January 31, 2015 3:38:56 am
Book: Borders to Boardroom
Author: Habib Rehman
Publisher: Lotus Roli
Price: Rs 395
Any hotelier reading this book will immediately rush to the nearest army headquarters to check out the list of newly-retired officers. Their training and experience seems to be ideally suited to a career in the hotel industry, as was the case with Habib Rehman, one of the many stalwarts who have contributed to making ITC’s hotel division one of the most professionally run, profitable and pioneering institutions in the country’s rapidly-expanding hospitality industry. Rehman joined ITC after taking premature retirement from the army, in 1979, at a time when it was a struggling player in the business, with three hotels — the Maurya Sheraton in Delhi, the Chola in Chennai and the Mughal in Agra. By the time he left, ITC Hotels owned and managed over 100 properties in 70 locations worldwide. Much of that expansion happened when Rehman was given charge of running the Mughal, the Maurya, and later, the hotels division, encouraged by two ITC legends, Ajit Haksar and the current chairman of ITC, Yogi Deveshwar. This is as much a personal memoir as it is an insider’s account of the growth of India’s five star hotel industry, mirrored in the performance of ITC Hotels and the many challenges it faced.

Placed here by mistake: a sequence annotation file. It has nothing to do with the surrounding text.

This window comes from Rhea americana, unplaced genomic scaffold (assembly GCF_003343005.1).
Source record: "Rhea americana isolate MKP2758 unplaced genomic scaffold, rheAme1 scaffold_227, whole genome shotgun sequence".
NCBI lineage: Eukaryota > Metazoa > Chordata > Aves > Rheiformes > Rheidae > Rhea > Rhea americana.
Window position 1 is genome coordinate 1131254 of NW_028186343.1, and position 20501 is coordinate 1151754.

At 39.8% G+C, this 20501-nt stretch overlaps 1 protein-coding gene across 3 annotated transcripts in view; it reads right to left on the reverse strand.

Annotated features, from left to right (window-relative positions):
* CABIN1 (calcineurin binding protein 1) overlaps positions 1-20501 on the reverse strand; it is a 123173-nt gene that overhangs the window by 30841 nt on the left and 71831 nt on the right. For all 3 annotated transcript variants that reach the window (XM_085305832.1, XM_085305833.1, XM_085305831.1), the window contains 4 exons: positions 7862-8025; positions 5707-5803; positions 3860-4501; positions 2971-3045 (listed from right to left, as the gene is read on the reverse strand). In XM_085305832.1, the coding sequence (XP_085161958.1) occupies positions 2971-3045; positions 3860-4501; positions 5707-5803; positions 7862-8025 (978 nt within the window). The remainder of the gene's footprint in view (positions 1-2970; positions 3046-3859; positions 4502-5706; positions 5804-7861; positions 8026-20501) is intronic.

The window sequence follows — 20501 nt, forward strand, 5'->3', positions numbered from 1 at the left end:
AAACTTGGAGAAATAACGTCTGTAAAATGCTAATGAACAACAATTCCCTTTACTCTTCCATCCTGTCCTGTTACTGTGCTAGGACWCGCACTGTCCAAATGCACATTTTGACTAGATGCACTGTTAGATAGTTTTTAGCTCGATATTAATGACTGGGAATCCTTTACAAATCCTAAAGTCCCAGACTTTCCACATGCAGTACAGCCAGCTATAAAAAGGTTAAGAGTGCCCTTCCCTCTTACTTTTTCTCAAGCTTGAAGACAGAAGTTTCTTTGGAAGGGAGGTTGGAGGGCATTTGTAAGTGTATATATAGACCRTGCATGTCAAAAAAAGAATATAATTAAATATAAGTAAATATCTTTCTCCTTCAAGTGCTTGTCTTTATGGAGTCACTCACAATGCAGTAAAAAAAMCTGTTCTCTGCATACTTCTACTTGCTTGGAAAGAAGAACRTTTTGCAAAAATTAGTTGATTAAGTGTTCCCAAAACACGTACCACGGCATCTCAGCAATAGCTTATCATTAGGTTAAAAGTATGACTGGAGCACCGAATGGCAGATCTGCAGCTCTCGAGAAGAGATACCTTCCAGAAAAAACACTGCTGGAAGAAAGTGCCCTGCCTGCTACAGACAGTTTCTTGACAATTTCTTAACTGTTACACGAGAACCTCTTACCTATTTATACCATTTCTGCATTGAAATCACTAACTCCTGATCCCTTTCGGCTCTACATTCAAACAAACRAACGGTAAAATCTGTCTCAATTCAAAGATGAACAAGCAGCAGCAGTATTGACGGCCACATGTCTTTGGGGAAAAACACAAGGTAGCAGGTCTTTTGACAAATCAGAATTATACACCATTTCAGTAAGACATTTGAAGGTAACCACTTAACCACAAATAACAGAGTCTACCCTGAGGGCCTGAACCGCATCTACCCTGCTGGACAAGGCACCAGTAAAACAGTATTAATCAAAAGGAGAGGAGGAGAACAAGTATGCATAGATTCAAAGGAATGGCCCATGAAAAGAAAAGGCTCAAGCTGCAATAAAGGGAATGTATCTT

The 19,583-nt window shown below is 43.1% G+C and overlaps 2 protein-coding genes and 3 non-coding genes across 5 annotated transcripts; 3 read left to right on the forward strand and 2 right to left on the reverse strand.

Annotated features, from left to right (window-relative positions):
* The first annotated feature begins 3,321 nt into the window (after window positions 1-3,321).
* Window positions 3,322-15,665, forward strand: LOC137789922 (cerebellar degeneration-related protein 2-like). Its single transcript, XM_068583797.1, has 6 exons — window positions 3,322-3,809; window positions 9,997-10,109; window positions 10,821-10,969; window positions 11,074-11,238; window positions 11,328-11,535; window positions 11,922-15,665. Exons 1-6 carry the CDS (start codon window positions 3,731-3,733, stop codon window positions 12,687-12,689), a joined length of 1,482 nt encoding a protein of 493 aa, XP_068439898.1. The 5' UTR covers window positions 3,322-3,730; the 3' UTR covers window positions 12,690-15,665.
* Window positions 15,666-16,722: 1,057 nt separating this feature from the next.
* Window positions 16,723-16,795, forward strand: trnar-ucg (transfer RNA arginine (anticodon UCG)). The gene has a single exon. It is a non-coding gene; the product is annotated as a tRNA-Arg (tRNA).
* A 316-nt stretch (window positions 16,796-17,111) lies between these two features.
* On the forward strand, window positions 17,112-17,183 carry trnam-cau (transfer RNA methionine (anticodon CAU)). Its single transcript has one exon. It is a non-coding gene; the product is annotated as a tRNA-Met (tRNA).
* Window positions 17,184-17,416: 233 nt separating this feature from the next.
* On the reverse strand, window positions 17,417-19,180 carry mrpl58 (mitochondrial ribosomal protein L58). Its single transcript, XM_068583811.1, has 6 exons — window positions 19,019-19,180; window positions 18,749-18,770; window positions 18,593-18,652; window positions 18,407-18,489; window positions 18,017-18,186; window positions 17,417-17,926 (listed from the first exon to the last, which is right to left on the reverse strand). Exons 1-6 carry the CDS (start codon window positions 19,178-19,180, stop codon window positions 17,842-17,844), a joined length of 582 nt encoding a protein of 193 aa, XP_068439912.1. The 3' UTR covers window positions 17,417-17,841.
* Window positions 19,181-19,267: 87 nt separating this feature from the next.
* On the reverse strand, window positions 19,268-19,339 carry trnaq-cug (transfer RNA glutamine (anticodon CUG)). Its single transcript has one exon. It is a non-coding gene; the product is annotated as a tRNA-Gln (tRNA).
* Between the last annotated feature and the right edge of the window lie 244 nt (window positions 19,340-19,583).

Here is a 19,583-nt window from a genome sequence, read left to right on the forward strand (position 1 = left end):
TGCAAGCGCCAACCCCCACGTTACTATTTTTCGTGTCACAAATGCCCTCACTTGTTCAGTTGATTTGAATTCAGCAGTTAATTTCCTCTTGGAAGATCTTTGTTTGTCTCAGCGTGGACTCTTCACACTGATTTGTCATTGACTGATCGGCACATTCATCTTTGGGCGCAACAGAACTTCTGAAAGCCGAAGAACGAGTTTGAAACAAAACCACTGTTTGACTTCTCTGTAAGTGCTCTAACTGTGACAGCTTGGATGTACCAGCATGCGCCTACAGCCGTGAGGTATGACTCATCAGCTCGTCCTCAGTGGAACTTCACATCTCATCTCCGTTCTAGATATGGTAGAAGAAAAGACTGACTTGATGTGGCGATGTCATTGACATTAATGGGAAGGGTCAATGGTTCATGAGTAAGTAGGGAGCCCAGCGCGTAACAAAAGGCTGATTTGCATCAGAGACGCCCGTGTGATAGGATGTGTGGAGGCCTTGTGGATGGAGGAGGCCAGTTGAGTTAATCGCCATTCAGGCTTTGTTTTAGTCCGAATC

Rehman will always be remembered for his passion for food, nurtured in his Hyderabadi roots, and his role in pioneering many restaurants and menus in ITC properties, most notably the Dum Pukht and West View in the Maurya, and upgrading the iconic Bukhara, where he created the now-famous Clinton Platter. This is a story of struggle and challenge, overcome in large part by his army grounding and training in managing men and resources, but it also has plenty of interesting vignettes on people he met, worked with, and took inspiration from, including celebrity hotel guests like the Clintons, Peter O’Toole and Elizabeth Taylor. These guests’ choice of the Maurya is also part of the story on how ITC changed during Rehman’s tenure, rebranding itself by adding exclusivity and exceptional service, apart from great restaurants, to its original avatar as just another hotel chain with noisy wedding bands on its manicured lawns.
There’s lots to savour, even for those with no interest in the hospitality business, because Rehman has a wonderful memory, a sharp eye for detail, a raconteur’s talent and the opportunity to be in the right place at the right time, when the Indian hotel industry was finding its feet. In that sense, he was one of the pioneers, and their journey into the unknown always makes for engrossing reads.
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